St. Albert edges closer to 80-20 tax split
Non-residential tax base making up more of the property tax pie
| Posted: Wednesday, May 21, 2014 06:00 am
St. Albert continues to slowly move towards the much-talked-about 80-20 tax assessment split between residential and non-residential properties.
The assessment split now stands at 86.8 per cent residential and 13.2 per cent non-residential, a shift of about 0.6 percentage points over the previous tax year.
Mayor Nolan Crouse recently shared a chart showing the history of the split going all the way back to 1999, when the split was 87.8-12.2 per cent.
The split hovered around similar numbers, finally peaking at about 91 per cent residential in 2008.
The chart shows 86.8 per cent is the lowest the residential portion of the assessment base has been during that time.
“I think the trend will just continue,” Crouse said, adding he’s hopeful over the next decade St. Albert will get closer to its goal of an 80-20 split.
“It can go up and down a little bit but if you’ve seen the last five years, it’s heading in the right direction,” he said.
The reason a greater amount of non-residential tax base is desired is to help keep residential taxes in check. Crouse pointed out that St. Albert is “branded” as having high taxes.
“The best way to deal with high taxes is to get non-residential tax revenue,” he said.
Recent developments like Costco have helped St. Albert’s taxes already, Crouse said.
“When you get that extra tax revenue you can keep your residential tax rate under check, so we were able to get one per cent,” he said.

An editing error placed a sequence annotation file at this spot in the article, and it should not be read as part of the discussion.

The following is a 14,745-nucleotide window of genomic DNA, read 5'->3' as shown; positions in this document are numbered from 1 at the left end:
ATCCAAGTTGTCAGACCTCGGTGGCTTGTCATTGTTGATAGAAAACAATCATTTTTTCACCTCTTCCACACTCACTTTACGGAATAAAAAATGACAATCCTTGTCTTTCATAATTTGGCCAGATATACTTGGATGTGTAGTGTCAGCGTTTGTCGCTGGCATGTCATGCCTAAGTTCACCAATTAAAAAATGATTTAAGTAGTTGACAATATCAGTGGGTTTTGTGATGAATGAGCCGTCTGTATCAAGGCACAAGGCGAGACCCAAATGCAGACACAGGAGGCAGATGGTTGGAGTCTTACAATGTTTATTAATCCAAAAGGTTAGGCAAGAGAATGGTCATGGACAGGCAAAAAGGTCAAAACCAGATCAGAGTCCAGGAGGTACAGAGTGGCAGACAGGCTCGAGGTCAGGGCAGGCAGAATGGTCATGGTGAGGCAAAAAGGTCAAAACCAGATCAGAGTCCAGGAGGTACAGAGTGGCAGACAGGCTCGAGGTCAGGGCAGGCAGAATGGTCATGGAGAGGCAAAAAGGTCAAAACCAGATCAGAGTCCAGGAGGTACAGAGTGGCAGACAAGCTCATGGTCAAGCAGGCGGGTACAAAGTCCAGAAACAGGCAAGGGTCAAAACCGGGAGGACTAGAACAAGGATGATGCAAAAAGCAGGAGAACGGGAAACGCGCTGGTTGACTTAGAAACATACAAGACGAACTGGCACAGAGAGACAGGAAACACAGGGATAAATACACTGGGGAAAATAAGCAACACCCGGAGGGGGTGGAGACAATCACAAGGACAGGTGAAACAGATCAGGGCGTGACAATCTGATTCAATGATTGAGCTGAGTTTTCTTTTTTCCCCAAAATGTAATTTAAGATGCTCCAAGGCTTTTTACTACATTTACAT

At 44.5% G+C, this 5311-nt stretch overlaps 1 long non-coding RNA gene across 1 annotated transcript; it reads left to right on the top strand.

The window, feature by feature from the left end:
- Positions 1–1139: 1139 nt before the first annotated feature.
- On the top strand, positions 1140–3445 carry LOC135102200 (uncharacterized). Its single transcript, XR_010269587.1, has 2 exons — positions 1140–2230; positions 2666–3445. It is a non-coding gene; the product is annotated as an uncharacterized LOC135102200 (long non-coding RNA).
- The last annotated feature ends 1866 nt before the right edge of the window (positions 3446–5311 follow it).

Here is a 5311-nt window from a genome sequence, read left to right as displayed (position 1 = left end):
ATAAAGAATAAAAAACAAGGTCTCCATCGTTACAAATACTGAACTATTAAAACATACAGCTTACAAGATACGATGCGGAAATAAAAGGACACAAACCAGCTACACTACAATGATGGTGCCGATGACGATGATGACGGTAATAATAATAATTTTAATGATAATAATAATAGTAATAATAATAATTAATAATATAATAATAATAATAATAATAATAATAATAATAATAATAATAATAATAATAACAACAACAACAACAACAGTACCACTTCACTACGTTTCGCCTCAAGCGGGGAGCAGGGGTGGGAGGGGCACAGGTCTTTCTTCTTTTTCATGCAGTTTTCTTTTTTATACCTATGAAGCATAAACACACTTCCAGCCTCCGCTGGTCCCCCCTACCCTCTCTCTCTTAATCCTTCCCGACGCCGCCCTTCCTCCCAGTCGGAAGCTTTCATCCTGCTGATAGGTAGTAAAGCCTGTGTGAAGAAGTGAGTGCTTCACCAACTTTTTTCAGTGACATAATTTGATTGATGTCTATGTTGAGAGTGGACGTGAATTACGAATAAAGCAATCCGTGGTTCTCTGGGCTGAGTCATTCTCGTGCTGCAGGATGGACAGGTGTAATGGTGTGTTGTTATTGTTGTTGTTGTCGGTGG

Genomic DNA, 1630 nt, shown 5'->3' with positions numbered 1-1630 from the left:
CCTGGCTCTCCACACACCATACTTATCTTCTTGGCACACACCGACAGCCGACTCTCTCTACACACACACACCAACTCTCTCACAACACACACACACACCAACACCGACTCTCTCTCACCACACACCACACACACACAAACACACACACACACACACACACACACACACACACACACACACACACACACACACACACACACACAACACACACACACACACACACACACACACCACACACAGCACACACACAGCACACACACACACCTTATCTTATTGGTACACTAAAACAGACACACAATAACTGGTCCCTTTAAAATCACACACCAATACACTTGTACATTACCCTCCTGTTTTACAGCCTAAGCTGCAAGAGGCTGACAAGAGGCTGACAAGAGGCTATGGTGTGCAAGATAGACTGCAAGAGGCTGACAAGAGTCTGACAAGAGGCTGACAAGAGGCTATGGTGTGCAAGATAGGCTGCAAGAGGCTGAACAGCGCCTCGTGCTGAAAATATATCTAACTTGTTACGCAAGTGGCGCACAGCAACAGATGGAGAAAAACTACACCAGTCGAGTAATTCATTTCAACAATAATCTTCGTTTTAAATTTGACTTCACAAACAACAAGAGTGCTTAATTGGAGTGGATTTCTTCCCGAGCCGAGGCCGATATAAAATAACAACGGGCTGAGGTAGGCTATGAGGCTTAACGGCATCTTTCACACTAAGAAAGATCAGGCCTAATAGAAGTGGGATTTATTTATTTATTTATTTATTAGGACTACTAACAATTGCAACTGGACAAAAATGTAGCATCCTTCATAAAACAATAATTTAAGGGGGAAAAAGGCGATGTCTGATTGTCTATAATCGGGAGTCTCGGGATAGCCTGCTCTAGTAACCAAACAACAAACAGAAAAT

“Now some people are going to say, well we did that because we got more efficient or we cut costs or we did all these kinds of things or council flogged administration, but in reality the best way to get that residential tax rate more competitive in Alberta is to get non-residential development.”
The council and city staff have done plenty to help encourage non-residential growth, he said, noting they’re trying to fill up the Riel and Campbell business parks, become more business friendly, recruit developers and nurture willing landowners.
“We worked hard on the AGLC casino land sale,” he said, noting that getting the Walmart development a few years ago involved hard work as well.
“What’s going to happen 10 years from now is people are going to look back and say we’re sure glad that council 20 years ago put a lot of emphasis on this,” he said.
Greg Dahlen, director of assessment and taxation services, flagged council to the positive tax split movement during his presentation at the May 5 council meeting.
While residential development continues to be dominant, he noted that $61.5 million of the $290 million in new assessment growth in 2013 was from non-residential development.
“Although residential is dominant, non-residential as a percentage of its own base was actually higher,” Dahlen said.
The change in the split between residential and non-residential is due to that growth and market value changes, he said.
“Movement in this direction is something that St. Albert seeks,” Dahlen told council, “so this is good news for the city.”